When college seniors started school last fall, opportunity seemed to be racing toward them due to a strong economy and record-low unemployment.
Yet in only a few months, the coronavirus pandemic has slammed a lead foot on the brakes.
Roughly one in 10 workers is out of work nationally after 16.6 million Americans have filed for unemployment in the last three weeks.
Under the best projections, this year’s graduates will face an economy struggling to rebound, a competitive job market, and at least for the foreseeable future if social distancing or stay-at-home orders continue into the summer, a lack of jobs that often bridge the gap from campus to career.
Prior recessions have shown that a downturn is a hard time to leave college — and graduates can see a loss in earnings throughout their careers, said Jonathan Dingel, an associate professor of economics at the University of Chicago’s Booth School.
“Just getting your first step on that job ladder is more difficult when we’re in tough economic times, so unfortunately people that are just entering the labor force right now [are] going to find it to be quite difficult,” according to Dingel.
Nearly a dozen students who spoke with the Sun-Times said they have lost internship opportunities they hoped would lead to a full-time position, are considering delaying post-graduate education and are struggling to find work.
But the most daunting concern, they say, is the uncertainty — no one knows what to expect next.
“The situation right now is really in flux for many [companies], so the employers are delaying internships, canceling some,” Edwin Koc, director of research and policy for the National Association of Colleges and Employers, a nonprofit that partners with college career centers and larger companies that seek out college graduates. “It’s tough if you’re a college student coming out in this environment.”
In a recent survey of their network, the association found that 12% of employers were revoking internship offers to 2020 graduates and 2% were revoking offers for full-time positions. Twenty-two percent were still considering how to move forward.
Moriam Yarrow, 22, a neuroscience major, will graduate from University of Illinois at Chicago this month. In March, her internship as a research assistant at Stroger Hospital was put on hold when the first COVID-19 patient was admitted. A summer internship position at Rush University Medical Center is similarly up in the air, with officials not sure if it will be offered virtually yet.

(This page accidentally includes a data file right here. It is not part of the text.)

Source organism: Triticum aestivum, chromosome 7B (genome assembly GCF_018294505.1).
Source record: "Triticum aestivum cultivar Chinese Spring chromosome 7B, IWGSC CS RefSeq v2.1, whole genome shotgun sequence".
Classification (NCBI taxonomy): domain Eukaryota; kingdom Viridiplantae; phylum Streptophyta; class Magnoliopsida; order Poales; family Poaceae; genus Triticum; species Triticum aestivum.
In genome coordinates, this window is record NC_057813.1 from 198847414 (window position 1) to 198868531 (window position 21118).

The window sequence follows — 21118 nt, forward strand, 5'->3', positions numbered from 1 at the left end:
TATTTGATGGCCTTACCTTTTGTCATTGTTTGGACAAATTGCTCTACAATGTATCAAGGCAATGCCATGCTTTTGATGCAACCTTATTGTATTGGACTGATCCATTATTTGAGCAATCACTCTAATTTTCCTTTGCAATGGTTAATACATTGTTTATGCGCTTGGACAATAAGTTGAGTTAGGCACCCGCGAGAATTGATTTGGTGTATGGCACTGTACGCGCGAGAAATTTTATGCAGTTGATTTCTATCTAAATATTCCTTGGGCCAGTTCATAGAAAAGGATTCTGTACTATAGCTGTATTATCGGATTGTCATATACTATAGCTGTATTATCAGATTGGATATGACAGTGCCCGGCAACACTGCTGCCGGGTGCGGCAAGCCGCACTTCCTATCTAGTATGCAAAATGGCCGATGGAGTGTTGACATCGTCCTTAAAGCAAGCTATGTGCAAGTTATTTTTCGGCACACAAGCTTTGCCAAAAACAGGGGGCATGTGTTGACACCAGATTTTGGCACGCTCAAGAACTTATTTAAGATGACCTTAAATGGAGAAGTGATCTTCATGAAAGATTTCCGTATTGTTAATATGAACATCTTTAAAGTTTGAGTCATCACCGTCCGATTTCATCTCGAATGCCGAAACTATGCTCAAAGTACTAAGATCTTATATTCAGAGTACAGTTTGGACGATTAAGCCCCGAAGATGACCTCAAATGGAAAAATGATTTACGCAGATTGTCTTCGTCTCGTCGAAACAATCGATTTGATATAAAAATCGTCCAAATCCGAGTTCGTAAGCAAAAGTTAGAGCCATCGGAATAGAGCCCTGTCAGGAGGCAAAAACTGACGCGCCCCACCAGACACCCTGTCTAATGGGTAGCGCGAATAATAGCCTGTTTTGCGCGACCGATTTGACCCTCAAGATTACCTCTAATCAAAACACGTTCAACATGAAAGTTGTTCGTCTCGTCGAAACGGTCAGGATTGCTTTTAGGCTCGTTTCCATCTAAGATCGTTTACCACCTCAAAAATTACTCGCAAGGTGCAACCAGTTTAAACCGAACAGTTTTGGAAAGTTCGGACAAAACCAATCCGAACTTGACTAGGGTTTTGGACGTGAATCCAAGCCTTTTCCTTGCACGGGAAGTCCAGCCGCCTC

“I do feel like I’m losing a lot,” Yarrow said. “Especially for my future career — meeting people and networking, getting to watch people in senior positions in healthcare working.”
And her plans to enter graduate school in the fall at the University of Minnesota depends on whether the school will still be doing remote learning. If so, she said she’d likely delay a year.
Nia Spencer, 21, is graduating in June into one of the hardest-hit industries by the coronavirus. The aspiring chef returned home to South Shore after attending the Culinary Institute of New York at Monroe College closed last month. Spencer said she’s heartbroken.
“People have put years into their restaurants, their souls, and one event and it’s gone,” Spencer said.
Even when the businesses reopen — if they do — Spencer said they’ll be re-hiring furloughed workers first and that she expects it could take a year for them to recover from the financial hit.
“My plan was to find a paid mentorship program [at a restaurant],” she said. “It’s going to be really hard to find work and I know it’s going to take a long time.”
Collin Funcannon, 22, will graduate in May from Loyola University and is “just trying to stay optimistic” after he interviewed in March at one of the city’s premiere public relations companies for an internship position he felt he would get. A week later, he learned that the program had been canceled.
It was an experience he hoped could lead to a job at the company, or at least experience to put on his resume. Now, he’s concerned that the job he’s held in college, serving coffee, is “not even on the table.”
Younger college students impacted, too
It’s not just upcoming graduates who are having setbacks.
Diontae Norwood, a junior studying finance at Western Illinois University, said his internship at Wintrust Bank has been delayed at least a month — for now — because the company wants students to come into the office.
With an expected $30,000 in student loans after graduation, a potential long-lasting recession and tough job market in the financial sector could mean fewer opportunities to apply for.
“If I have to take a low-budget job to start, that’s what I’ll do, ‘cause that’s not where I’m going to finish,” Norwood said.
UIC sophomore Alondra Santos said that despite applying for 20 internship positions and getting four interviews, competition between students and uncertainty around working remotely means she is still searching.
“All my friends are looking for internships and they’re not getting anything,” she said. “I’m just continuing to apply and hoping things change.”
The 19-year-old engineering major’s most recent interview on March 27 was with North Shore Gas, but she has since been told the utility doesn’t know the fate of its summer internship program.
Santos has worked as a waitress in summers past to make money for school, but now doesn’t even have that option.
Research by Dingel at UChicago has found only about 1 in 3 jobs can be preformed at home, making the key question for economists now how quickly the economy comes back after the public health crisis is solved.
“The short-term disruption could do long-term damage,” Dingel said.
Koc said a silver lining for students could be the robustness of the economy before the crisis.
“It may be a quick downturn and something of a decent response,” he said. “That’s the hopeful, optimistic side.”